Greetings. We have been asked so many times about how to configure cross-account S3 access that we decided to wrote a blog post about it. Here goes.

What you will need

  • 2 separate AWS accounts
  • 1 S3 bucket in each account
  • Enough privileges on the accounts to create IAM Users & Policies, as well as S3 bucket policies
  • 1 EC2 Linux instance. We recommend using Amazon Linux for this test as it has the CLI pre-installed.

Create the Source and Destination Buckets

You will of course need to create a bucket in the Source account and another in the Destination account. We used the following bucket names in our case, you should do the same and replace ‘cloudaxis-‘ with your own company name.

  • Source account: cloudaxis-source
  • Destination account: cloudaxis-destination

Create IAM user account

If you do not already have one available, create an IAM user within the Destination account (see Creating an IAM User in Your AWS Account for details). For this example we created a user named S3CopyUser.

Choose Programmatic Access in order to provide the user with an access key. Console sign-in is not necessary for this example.

Create a User Policy

In the page that follows, click on the button Create Policy which will take you to the Policy Creation page. Click on the JSON tab and enter the following policy:

{
        "Statement": [
            {
                 "Effect":"Allow",
                 "Action": "s3:ListAllMyBuckets",
                 "Resource":"*"
             },
             {
                 "Effect":"Allow",
                 "Action":"s3:GetObject",
                 "Resource":"arn:aws:s3:::cloudaxis-destination/*"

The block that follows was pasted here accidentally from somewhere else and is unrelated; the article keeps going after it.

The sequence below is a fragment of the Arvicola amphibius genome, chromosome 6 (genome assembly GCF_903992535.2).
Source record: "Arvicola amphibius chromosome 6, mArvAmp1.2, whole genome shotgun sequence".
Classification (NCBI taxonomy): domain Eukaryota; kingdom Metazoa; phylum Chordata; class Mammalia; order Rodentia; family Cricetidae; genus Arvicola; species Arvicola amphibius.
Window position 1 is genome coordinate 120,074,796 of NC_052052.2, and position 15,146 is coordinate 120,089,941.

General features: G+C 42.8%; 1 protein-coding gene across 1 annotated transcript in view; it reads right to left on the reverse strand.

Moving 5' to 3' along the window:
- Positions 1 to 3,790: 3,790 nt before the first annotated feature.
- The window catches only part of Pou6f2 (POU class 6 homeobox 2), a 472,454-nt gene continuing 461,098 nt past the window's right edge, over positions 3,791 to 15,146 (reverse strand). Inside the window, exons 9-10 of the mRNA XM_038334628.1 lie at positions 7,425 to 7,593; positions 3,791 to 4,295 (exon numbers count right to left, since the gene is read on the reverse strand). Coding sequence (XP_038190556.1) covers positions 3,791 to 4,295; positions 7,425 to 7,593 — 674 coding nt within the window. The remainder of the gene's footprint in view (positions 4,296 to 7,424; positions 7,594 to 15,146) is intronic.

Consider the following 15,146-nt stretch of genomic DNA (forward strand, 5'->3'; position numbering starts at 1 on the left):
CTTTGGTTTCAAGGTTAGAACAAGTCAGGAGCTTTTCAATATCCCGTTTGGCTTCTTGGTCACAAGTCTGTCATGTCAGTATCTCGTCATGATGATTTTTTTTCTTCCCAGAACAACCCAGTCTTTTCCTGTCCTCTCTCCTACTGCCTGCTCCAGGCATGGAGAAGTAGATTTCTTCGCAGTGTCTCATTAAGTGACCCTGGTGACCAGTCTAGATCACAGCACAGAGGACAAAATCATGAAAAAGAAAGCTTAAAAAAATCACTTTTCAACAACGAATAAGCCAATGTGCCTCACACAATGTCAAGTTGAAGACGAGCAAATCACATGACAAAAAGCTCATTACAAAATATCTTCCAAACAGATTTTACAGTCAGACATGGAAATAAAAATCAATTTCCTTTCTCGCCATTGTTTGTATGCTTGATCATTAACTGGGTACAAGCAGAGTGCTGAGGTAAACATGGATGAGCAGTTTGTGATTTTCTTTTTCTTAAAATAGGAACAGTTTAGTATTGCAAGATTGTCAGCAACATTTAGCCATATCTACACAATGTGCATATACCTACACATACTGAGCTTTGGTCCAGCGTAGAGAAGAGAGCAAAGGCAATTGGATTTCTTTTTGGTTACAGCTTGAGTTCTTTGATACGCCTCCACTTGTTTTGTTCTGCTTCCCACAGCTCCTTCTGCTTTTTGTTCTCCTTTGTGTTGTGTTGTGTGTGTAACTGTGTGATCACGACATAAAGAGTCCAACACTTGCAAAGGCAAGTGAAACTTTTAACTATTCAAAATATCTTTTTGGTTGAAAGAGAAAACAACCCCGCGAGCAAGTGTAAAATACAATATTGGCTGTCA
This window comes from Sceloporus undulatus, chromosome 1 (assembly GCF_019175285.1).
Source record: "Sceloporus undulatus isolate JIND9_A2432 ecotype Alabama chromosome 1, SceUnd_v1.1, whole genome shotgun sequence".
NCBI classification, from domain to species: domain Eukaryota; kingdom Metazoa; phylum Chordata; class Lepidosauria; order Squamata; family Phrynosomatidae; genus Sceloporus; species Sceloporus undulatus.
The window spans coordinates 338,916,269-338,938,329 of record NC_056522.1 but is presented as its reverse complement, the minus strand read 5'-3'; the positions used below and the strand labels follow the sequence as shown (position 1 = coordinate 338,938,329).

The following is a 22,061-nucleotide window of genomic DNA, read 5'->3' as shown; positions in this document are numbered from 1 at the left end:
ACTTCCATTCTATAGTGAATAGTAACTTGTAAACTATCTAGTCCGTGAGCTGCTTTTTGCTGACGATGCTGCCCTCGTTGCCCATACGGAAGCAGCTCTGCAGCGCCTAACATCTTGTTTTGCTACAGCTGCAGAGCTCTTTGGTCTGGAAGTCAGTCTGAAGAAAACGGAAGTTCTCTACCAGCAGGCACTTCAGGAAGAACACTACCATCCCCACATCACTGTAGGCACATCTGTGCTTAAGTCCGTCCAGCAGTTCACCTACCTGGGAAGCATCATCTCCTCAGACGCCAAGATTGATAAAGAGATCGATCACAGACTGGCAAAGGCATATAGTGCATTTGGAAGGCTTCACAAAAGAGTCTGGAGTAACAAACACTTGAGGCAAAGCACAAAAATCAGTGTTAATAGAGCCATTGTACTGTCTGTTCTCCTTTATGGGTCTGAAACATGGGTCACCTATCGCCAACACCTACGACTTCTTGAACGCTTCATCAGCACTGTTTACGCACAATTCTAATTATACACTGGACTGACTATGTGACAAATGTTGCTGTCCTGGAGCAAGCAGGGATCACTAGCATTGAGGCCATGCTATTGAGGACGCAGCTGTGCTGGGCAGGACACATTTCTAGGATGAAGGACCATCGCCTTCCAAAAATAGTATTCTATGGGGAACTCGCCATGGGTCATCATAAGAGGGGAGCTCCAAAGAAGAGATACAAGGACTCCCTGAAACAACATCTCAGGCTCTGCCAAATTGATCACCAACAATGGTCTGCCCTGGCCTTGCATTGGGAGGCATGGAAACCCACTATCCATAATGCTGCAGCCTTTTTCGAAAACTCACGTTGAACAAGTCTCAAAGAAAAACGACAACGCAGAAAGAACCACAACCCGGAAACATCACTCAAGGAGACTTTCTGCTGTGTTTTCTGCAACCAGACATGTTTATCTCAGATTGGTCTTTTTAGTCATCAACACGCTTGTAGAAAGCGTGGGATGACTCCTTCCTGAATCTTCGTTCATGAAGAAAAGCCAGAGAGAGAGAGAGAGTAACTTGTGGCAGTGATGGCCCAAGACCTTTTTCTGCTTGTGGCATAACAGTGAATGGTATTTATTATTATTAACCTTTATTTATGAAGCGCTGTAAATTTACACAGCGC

},
             {
                  "Effect": "Allow",
                  "Action": [
                    "s3:ListBucket",
                    "s3:GetBucketLocation"
                  ],
                   "Resource": "arn:aws:s3:::cloudaxis-destination"
            }
        ]
 }

Click on Review Policy, which will verify the syntax of the policy and bring you to a page allowing to finish the creation. You shouldn’t have any warnings or errors with that policy, so click now on Create Policy.

This User Policy gives the user the follow permissions:

  • ListAllMyBuckets – the ability to list all available S3 buckets
  • GetObject – the ability the get an S3 object
  • ListBucket – the ability to list all the objects for the given bucket (in this case the cloudaxis-destination bucket)
  • GetBucketLocation – the ability to get the location of the bucket which is needed before any operations can be performed on a bucket.

Please note that you only created the policy for now. That policy has not yet been applied to the S3CopyUser you had started to create. So go back to the page or tab where the user was being created and choose Attach Existing Policies Directly in the three choices above (see the below illustration). Then in the filter text box below type “cross_account_move_policy”. You should see your newly created policy. If not wait a couple seconds and click to refresh button.

Create a Bucket Policy